What you invest in your security system is a simple, direct relationship. It is a ratio with the total cost of security (devices plus the cost of your regime in terms of time and inconvenience) over the total cost of your bike including contents, emotional investment, and hassle of replacing it all wherever you happen to be when you lose it. A $10 lock and two minutes (round that to $50) over $5,000 is 0.01. Not a good ratio, is it? I'd want it closer to 0.10 but you probably need to apply an imaginary factor for your geographic and cultural locations.

Be sure to research motion-sensing alarms by examining the post-purchase responses. My anecdotal knowledge of such devices includes endless complaints of false activations. On a group tour that means you can get ostracized.

I do supported tours on my recumbent. I carry a small cable lock with a combination lock (easy to lose a key on tour) but I worry more about mindless vandalism than I do about theft.

david boise ID
I play go. I use Macintosh. Of course I ride a recumbent

Offline John Nettles

Re: bike security
« Reply #7 on: February 23, 2009, 12:04:26 am »
Like others, I just made a 10' thinner plastic coated wire cable (3/16") with a lightweight combo lock.  I can lock my bike to almost anything and can loop it through the pack handles to prevent "easy opportunity" theft.  I take my critical essentials with me at all times.  If possible, I tell someone who will be nearby (ticket taker, camp host, etc.) that is my bike and I would appreciate them keeping an eye on it.  Obviously it is not fool-proof, but then I tour mainly in the US & Canada so I am not as concerned about theft compared to say, African continent or parts of Asia.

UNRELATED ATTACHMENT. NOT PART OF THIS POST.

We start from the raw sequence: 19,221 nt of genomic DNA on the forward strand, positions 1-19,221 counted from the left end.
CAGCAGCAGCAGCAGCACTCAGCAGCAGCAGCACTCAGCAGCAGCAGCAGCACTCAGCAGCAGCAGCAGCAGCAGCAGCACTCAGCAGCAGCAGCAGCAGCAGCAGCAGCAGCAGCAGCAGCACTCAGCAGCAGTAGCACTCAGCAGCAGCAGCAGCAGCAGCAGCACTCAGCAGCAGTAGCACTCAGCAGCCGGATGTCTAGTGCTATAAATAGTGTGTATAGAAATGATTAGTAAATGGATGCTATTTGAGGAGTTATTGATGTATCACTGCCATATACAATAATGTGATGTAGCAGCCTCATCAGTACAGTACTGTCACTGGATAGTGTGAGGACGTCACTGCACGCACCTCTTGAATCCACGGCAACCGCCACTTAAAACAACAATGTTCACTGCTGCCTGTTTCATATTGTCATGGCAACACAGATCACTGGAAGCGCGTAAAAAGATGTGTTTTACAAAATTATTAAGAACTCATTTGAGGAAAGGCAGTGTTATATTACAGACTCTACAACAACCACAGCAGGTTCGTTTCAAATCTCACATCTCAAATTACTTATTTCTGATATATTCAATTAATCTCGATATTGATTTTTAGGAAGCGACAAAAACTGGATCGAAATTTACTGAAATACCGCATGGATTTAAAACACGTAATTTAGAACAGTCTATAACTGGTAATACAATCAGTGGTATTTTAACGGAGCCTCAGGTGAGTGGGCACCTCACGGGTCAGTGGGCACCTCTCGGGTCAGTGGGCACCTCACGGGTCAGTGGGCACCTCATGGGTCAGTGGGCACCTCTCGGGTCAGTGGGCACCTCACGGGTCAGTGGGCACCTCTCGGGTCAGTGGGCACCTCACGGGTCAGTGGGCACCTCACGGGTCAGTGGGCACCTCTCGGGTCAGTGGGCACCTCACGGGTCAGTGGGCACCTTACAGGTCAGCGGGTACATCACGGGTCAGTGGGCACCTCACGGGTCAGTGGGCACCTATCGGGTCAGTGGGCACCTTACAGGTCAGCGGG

When I tent camp, I usually lock loop the cable to a tent pole so if someone tries to take at night, I might hear it more.
Happy trails and may the wind be at your back!
John

Offline johnsondasw

Re: bike security
« Reply #8 on: April 11, 2009, 12:44:04 am »
I use a very thin cable with the tubular combo lock and a 6 foot cable with a master combo lock.  These fit easily into a jersy back pocket on day rides along with all the other stuff.  I never leave the bike to go into a store, restaurant, etc without taking wallet, ID, etc important stuff with me.  Bicyclegifts.com sells waterproof plastic holders for cards and money cheap.  They are advertised in the Adventure Cycling mag monthly.  I find them useful for biking, travelling, and climbing.   
May the wind be at your back!

Offline Westinghouse

Re: bike security
« Reply #9 on: April 11, 2009, 07:56:27 am »
The Kryptonite, horseshoe locks are really good. Nobody can break the thing and carry your bike away from what it is connected to. However, they do have a weak point. Anybody with a battery powered, hand-held power drill of good quality can drill out that lock, and have your bike in about two minutes. A lock is good for one thing only, and that is for keeping an honest man honest. If somebody really wants to steal your bike, they will figure out a way.
« Last Edit: April 15, 2009, 08:22:44 am by Westinghouse »